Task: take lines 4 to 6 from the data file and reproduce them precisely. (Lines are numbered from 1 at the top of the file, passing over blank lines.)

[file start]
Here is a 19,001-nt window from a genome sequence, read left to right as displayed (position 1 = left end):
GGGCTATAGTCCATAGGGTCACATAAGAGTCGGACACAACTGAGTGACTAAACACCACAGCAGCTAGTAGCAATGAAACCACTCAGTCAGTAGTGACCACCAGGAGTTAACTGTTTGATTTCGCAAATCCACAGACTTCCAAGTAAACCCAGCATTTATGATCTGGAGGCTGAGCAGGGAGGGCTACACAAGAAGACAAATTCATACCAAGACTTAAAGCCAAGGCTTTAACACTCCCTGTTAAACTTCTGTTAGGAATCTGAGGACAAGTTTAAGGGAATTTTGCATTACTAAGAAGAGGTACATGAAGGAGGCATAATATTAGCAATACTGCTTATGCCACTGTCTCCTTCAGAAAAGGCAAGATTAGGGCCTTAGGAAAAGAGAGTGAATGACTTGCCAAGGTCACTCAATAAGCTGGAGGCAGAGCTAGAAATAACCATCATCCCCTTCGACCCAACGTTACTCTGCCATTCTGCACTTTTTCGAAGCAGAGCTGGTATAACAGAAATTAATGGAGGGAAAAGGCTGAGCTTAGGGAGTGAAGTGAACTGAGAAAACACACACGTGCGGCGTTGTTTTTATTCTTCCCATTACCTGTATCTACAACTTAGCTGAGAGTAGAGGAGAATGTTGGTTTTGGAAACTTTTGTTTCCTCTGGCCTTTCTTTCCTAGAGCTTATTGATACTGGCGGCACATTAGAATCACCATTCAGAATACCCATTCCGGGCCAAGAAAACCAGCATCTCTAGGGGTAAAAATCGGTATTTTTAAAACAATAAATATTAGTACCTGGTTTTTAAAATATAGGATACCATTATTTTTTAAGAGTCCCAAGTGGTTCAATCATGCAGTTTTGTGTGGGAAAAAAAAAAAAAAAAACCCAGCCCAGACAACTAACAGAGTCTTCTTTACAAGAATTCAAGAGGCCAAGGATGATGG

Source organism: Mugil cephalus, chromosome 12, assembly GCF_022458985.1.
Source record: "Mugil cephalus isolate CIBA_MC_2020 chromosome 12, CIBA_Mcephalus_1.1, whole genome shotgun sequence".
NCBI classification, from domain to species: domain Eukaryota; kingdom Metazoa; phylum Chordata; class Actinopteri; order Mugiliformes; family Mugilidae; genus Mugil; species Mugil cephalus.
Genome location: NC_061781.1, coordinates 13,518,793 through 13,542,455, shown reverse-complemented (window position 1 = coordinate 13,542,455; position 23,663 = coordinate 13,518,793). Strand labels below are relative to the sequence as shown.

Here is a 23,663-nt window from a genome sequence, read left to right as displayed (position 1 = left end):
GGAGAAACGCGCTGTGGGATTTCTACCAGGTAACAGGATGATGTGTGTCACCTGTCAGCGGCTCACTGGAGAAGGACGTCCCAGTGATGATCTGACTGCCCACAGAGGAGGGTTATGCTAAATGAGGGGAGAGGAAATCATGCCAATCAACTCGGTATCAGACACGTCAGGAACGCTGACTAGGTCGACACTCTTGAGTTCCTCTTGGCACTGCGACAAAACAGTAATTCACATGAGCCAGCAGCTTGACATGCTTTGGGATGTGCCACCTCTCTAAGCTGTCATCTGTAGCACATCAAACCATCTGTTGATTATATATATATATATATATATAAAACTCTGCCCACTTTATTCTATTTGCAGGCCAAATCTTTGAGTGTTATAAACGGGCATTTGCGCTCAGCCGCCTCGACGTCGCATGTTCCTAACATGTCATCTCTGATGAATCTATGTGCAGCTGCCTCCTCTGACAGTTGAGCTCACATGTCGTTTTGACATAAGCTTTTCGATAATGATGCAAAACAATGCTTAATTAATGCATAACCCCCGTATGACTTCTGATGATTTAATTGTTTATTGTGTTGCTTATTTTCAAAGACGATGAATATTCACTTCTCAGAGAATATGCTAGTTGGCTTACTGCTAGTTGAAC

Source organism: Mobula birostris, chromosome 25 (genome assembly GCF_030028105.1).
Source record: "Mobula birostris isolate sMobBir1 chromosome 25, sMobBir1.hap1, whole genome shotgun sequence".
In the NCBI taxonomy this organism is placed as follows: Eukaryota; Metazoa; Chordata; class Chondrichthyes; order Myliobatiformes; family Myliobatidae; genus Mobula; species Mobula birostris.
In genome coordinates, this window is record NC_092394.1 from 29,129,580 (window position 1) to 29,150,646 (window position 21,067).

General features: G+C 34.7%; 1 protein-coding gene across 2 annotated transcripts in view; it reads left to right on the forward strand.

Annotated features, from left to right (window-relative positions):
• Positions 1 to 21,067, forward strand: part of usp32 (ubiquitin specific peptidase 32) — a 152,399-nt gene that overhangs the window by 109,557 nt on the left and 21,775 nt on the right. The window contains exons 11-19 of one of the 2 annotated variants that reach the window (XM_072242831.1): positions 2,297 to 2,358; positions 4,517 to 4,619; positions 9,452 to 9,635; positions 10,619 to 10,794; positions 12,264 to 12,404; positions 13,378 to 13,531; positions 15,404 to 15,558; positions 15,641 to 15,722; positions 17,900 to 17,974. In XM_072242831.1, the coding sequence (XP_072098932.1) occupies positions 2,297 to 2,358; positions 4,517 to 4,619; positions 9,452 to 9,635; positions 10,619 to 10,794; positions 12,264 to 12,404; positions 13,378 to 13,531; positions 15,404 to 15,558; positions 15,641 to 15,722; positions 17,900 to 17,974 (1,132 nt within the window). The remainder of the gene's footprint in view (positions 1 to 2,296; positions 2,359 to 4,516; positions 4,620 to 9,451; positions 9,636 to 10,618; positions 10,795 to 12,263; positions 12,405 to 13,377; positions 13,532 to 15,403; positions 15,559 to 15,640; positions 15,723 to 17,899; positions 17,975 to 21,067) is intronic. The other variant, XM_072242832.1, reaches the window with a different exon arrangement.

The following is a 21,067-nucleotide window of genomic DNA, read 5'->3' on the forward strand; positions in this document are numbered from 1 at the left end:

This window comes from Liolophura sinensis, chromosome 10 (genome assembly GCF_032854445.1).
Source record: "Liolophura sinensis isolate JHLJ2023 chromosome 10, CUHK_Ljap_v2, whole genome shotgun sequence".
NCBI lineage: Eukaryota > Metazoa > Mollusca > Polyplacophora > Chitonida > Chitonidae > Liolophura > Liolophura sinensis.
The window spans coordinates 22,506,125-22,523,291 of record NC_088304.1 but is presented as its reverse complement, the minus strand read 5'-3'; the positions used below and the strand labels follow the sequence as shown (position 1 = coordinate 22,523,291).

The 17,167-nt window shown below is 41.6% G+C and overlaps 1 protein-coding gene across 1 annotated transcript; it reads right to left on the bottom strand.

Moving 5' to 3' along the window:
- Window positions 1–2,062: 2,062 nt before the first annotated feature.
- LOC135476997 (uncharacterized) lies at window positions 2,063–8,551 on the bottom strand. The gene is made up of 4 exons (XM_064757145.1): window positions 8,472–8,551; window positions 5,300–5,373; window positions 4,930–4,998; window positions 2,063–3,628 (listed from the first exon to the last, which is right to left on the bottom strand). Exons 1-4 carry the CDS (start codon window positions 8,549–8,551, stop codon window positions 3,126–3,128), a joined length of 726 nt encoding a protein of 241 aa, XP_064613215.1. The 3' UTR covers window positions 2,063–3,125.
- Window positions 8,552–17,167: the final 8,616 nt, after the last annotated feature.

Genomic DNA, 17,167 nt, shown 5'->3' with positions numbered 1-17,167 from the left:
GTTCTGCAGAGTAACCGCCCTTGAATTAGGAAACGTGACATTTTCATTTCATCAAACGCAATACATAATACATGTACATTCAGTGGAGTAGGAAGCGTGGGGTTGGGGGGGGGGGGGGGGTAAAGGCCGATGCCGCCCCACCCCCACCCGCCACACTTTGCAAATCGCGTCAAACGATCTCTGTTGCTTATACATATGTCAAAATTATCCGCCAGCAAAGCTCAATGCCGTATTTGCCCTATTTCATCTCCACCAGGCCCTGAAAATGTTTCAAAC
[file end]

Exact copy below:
Source record: "Mugil cephalus isolate CIBA_MC_2020 chromosome 12, CIBA_Mcephalus_1.1, whole genome shotgun sequence".
NCBI classification, from domain to species: domain Eukaryota; kingdom Metazoa; phylum Chordata; class Actinopteri; order Mugiliformes; family Mugilidae; genus Mugil; species Mugil cephalus.
Genome location: NC_061781.1, coordinates 13,518,793 through 13,542,455, shown reverse-complemented (window position 1 = coordinate 13,542,455; position 23,663 = coordinate 13,518,793). Strand labels below are relative to the sequence as shown.